Experts say a megaquake off the Northwest coast could hit anytime. When it does, many of us may struggle to find safe shelter, connect with loved ones, and secure enough food and water to get by. This could be especially difficult for vulnerable populations.
As part of OPB's "Living Off Your Kit" weekend, we followed a woman in Troutdale who has little income and lives with disabilities, as she simulated what life would be like if she had to live off her emergency supplies.
Sixty-three-year-old Brook Gowin lights a camp stove on her patio. She's heating up her first dinner cooked entirely with earthquake emergency supplies. Tonight's menu: a can of clam chowder with canned salmon mixed in and a side of canned greens beans.
Gowin: "Hope we don't have any aftershocks. Our dinner will go all over."
Gowin knows she faces some challenges when it comes to surviving an earthquake. She gets by on very little income and has physical limitations from sports injuries.
Gowin: "Climbing over things is very difficult for me. I have to kind of hang onto my leg and help it up and down a lot. So if I were climbing over debris trying to get out of the house, I would be – and I realize that. I know that ahead of time: I'm in trouble.”
But Gowin does have a lot of survival skills from years of camping. She has first aid training and lots of supplies that she wants to use to help her neighbors. She's even prepared to treat her cat KeeKee in a disaster.
Gowin: “I have two of these: pet emergency care handbooks. They are neat.”
Gowin relies on medication to get through the day. And she knows that after an earthquake her supply could run out.
Gowin: “There's not a whole lot that I can do. I don't have the money to stockpile. It’s not like I can get a surplus. My insurance won't cover it. They only fill a prescription when it's due.”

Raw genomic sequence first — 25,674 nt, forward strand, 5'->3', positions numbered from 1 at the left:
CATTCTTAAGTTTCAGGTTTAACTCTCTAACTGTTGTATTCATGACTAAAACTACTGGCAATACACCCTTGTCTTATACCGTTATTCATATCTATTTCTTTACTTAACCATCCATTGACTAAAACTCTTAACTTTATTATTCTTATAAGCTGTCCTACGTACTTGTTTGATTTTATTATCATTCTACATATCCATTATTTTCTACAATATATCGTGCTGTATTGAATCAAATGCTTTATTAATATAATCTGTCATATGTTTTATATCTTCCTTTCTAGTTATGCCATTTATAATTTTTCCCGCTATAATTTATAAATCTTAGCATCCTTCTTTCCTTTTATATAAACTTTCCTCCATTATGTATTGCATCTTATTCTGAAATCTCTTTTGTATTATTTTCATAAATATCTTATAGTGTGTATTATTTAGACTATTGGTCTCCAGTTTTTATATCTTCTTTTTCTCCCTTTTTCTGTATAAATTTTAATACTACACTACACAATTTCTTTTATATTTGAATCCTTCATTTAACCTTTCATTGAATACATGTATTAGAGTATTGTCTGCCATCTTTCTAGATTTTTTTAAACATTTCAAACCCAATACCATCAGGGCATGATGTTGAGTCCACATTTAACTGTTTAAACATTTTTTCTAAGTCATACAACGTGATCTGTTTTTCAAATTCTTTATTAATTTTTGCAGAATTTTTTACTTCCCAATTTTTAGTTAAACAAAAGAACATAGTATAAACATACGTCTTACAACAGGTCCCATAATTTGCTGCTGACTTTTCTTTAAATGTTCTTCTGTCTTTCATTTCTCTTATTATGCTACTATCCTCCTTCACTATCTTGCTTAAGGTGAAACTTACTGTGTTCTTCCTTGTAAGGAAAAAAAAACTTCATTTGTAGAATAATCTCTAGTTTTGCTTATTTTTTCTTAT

John Warner chairs an emergency preparedness committee in Portland. He says access to emergency supplies of medication is a real problem – particularly for people with low income who can't pay for them out of pocket.
His advice for people who know they'll need meds after an earthquake is to treat their supply like a tank of gas in their car, and always keep it at least half full.
Walker: "Then if there were a disruption then you'd have enough to get through a couple of weeks if there was a disaster."
But Gowin doesn't have a car, and that's another potential issue for her. It's good to know where to go in an emergency, she says, but she doesn't know how she'd get there.
Gowin: "My neighbors don't have cars. Many people in emergencies all they think about is themselves. They don't go around checking on their neighbors: 'Do you need a ride to a shelter?' They're gone."
Emergency management officials say they're hoping just the opposite will happen, and that neighbors will help people with disabilities and those with few resources in the chaotic days after the big one hits. Carmen Merlo is the director of the Portland Bureau of Emergency Management.
Merlo: “So as an individual I might not have all the supplies myself but I can rely on my neighbors, my faith group, my other social network I'm involved with to help out.”
Experts say one way people with disabilities should prepare for an earthquake is to make arrangements now with a friend or relative who is able-bodied - someone they can trust to check on them and make sure they have what they need. For Gowin, that person may be her friend in Gresham who has a car and a wood stove.
Gowin: "She's talked about if the power goes out she'll come get me. So I think I would probably be one of the first people on her mind to come and get."
After a weekend of living off her emergency supplies, Gowin says she doesn't want to worry about how bad things could be after an earthquake.
She knows how to make a fire starter out of recycled toilet paper rolls and discount candles. She knows how to conserve water and bandage wounds. But after tasting her salty canned soup and giving up on her canned green beans, she does plan on replacing her emergency food supplies with something she'd actually want to eat.
Copyright 2015 OPB